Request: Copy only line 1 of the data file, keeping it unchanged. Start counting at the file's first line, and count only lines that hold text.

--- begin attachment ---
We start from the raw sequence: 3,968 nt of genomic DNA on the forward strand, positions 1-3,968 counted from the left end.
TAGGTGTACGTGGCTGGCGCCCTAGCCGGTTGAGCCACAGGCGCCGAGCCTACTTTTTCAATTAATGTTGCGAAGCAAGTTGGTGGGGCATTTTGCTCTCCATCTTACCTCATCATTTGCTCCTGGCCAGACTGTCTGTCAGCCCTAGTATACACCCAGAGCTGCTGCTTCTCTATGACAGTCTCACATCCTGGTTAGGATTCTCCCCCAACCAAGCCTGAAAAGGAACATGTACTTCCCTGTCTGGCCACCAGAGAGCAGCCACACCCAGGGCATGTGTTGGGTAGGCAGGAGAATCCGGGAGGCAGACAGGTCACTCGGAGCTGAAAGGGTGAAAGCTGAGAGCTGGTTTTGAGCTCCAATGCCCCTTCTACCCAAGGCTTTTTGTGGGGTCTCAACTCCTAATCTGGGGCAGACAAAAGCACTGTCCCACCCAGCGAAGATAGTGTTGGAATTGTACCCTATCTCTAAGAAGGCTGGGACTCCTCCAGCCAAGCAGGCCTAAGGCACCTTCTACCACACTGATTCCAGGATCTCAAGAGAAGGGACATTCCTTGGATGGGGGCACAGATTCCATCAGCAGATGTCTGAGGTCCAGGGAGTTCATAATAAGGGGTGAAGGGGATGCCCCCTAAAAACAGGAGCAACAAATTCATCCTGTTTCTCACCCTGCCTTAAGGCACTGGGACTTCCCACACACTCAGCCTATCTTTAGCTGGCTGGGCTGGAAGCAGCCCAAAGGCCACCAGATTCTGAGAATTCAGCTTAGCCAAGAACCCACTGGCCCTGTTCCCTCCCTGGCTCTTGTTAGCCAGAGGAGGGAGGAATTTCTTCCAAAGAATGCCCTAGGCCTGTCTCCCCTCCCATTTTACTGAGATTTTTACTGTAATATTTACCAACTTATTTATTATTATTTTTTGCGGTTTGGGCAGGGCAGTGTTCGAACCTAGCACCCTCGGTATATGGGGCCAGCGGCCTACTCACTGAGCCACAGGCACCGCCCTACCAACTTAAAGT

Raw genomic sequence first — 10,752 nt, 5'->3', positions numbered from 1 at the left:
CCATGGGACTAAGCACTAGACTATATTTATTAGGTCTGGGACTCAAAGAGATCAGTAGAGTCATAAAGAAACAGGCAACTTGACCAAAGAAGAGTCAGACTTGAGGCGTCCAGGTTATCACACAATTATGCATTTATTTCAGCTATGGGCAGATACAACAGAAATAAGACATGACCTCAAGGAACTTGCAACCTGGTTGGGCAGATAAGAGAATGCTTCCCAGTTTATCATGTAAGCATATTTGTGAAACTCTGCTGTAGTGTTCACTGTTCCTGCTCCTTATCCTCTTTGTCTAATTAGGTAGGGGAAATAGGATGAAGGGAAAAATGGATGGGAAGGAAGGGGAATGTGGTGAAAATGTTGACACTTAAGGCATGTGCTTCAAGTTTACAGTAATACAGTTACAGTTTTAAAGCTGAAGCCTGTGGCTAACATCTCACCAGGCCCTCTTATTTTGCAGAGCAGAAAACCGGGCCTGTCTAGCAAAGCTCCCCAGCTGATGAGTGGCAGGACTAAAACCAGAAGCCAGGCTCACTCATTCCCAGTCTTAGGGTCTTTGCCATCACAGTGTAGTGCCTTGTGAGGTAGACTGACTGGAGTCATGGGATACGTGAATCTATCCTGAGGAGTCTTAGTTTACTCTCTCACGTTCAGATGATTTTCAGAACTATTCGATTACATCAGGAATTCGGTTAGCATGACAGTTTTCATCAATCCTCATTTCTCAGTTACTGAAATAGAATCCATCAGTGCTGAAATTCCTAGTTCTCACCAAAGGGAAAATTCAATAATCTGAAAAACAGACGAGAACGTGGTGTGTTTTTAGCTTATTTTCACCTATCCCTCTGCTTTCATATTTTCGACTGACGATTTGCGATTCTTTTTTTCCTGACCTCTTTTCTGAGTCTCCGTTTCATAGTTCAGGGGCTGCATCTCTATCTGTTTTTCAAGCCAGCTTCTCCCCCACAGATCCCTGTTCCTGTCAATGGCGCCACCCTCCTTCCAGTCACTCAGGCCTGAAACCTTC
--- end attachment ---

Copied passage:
We start from the raw sequence: 3,968 nt of genomic DNA on the forward strand, positions 1-3,968 counted from the left end.